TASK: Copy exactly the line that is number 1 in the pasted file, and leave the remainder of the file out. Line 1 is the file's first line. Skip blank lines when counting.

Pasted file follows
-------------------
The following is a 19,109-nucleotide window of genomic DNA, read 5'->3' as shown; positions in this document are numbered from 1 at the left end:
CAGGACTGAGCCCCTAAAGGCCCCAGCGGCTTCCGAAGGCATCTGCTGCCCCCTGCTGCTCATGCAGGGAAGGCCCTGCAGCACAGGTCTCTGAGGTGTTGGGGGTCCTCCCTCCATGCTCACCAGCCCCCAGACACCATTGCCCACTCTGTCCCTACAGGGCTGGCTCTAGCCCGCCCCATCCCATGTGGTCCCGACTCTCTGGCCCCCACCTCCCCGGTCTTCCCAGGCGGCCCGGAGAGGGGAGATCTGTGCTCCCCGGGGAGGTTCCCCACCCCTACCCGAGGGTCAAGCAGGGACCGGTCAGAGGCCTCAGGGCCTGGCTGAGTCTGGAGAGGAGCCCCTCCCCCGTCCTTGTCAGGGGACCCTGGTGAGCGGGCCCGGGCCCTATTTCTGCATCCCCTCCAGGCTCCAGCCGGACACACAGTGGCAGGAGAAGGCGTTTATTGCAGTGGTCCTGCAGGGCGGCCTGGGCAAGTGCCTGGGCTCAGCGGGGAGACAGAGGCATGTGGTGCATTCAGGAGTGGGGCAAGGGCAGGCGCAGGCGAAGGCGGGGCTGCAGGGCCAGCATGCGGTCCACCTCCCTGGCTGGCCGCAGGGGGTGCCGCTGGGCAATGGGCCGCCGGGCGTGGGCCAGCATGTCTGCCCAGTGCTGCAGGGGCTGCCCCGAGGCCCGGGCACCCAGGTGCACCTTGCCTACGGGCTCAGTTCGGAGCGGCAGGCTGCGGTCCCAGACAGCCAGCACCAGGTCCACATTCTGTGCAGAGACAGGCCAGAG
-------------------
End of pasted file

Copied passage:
The following is a 19,109-nucleotide window of genomic DNA, read 5'->3' as shown; positions in this document are numbered from 1 at the left end: